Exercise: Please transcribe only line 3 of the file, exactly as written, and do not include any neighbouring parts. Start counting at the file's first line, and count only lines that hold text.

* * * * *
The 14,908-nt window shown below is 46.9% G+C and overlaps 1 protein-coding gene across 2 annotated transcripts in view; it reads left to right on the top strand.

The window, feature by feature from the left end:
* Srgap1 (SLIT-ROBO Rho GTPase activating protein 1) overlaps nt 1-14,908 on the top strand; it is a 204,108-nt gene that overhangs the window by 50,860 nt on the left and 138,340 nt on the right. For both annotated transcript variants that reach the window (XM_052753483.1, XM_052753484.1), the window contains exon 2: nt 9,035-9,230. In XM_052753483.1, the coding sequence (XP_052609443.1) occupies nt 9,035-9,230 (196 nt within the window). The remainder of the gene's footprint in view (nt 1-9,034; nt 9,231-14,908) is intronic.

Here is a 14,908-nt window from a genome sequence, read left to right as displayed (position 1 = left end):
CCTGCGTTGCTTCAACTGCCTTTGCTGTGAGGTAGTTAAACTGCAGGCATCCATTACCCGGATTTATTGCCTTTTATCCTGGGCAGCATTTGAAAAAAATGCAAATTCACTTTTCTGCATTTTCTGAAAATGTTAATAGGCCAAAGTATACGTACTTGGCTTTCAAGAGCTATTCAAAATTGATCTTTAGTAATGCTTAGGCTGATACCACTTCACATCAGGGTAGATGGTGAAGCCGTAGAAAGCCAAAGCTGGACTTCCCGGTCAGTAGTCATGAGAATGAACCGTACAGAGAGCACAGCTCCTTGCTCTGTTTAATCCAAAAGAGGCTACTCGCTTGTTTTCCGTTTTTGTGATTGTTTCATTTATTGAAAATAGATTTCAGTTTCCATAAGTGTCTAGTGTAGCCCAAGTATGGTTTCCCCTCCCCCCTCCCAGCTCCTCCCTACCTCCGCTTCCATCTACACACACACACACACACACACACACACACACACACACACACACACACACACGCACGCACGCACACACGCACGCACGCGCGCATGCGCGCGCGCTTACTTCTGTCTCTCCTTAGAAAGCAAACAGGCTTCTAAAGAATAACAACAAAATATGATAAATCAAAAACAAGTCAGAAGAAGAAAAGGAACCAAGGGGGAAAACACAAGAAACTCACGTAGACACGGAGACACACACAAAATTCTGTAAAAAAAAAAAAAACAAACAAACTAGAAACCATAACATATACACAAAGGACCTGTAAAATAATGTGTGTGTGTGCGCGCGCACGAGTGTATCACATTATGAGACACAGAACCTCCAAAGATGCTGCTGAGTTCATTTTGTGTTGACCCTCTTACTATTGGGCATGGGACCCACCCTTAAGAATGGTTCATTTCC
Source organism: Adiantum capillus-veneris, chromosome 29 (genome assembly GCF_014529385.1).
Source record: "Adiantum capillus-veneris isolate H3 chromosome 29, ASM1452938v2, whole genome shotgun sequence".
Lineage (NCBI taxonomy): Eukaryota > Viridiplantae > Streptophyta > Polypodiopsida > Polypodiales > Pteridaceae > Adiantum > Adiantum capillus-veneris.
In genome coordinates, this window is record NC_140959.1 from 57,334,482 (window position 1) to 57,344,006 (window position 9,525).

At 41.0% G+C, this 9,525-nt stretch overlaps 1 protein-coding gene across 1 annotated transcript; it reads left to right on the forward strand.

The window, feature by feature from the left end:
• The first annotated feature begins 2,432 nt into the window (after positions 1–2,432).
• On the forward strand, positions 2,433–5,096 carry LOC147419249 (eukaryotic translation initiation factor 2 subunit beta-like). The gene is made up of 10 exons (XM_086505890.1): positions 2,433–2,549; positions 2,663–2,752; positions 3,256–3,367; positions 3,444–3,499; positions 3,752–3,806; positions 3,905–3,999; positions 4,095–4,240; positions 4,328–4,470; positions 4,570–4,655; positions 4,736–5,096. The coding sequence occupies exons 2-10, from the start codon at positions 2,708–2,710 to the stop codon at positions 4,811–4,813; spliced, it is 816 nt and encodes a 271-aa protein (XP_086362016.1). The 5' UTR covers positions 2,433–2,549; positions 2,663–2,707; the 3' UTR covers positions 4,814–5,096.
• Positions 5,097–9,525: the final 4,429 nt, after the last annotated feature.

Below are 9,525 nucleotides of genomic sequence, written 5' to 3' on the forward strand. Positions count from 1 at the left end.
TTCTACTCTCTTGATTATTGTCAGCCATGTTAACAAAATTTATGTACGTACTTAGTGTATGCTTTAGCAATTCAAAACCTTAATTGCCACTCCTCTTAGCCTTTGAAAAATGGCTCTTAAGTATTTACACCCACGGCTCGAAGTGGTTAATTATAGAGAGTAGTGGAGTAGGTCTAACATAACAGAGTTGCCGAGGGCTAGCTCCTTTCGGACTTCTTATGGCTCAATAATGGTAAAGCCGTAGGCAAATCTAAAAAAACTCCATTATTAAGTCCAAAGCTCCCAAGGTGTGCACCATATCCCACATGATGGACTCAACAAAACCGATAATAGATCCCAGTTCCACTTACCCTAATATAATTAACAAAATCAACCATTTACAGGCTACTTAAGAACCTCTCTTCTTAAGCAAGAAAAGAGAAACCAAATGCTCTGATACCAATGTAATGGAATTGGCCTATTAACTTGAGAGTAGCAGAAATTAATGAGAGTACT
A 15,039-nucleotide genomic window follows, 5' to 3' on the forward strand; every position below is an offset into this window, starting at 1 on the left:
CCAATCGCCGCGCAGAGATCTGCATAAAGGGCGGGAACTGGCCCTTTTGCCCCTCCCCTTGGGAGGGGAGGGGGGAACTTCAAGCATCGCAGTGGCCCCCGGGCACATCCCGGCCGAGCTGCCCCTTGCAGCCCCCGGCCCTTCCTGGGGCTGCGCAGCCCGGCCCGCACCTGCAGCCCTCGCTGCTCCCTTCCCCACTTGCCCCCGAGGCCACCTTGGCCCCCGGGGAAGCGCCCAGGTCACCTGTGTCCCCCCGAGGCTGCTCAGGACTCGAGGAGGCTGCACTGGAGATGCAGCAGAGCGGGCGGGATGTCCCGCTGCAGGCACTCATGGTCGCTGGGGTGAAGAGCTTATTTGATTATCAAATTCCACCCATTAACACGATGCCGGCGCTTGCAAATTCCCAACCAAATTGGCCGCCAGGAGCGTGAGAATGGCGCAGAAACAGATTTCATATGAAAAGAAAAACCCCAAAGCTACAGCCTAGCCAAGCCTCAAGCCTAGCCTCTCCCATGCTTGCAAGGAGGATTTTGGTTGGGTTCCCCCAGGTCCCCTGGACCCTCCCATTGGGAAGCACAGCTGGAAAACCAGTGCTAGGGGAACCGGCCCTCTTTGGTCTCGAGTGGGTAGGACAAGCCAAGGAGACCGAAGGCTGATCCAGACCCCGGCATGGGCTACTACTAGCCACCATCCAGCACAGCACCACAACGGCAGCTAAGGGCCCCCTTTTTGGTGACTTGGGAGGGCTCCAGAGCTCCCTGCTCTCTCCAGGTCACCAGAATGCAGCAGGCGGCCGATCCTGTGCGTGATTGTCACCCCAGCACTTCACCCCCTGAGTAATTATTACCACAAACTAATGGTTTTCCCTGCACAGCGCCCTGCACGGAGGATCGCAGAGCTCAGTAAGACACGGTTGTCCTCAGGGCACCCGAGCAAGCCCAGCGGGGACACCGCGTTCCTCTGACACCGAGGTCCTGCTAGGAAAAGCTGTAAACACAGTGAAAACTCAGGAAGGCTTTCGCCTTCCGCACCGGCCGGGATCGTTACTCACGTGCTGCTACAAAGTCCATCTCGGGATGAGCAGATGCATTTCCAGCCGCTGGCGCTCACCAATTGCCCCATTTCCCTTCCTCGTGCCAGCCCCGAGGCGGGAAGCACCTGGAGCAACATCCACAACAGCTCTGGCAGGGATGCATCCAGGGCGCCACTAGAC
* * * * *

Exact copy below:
* Srgap1 (SLIT-ROBO Rho GTPase activating protein 1) overlaps nt 1-14,908 on the top strand; it is a 204,108-nt gene that overhangs the window by 50,860 nt on the left and 138,340 nt on the right. For both annotated transcript variants that reach the window (XM_052753483.1, XM_052753484.1), the window contains exon 2: nt 9,035-9,230. In XM_052753483.1, the coding sequence (XP_052609443.1) occupies nt 9,035-9,230 (196 nt within the window). The remainder of the gene's footprint in view (nt 1-9,034; nt 9,231-14,908) is intronic.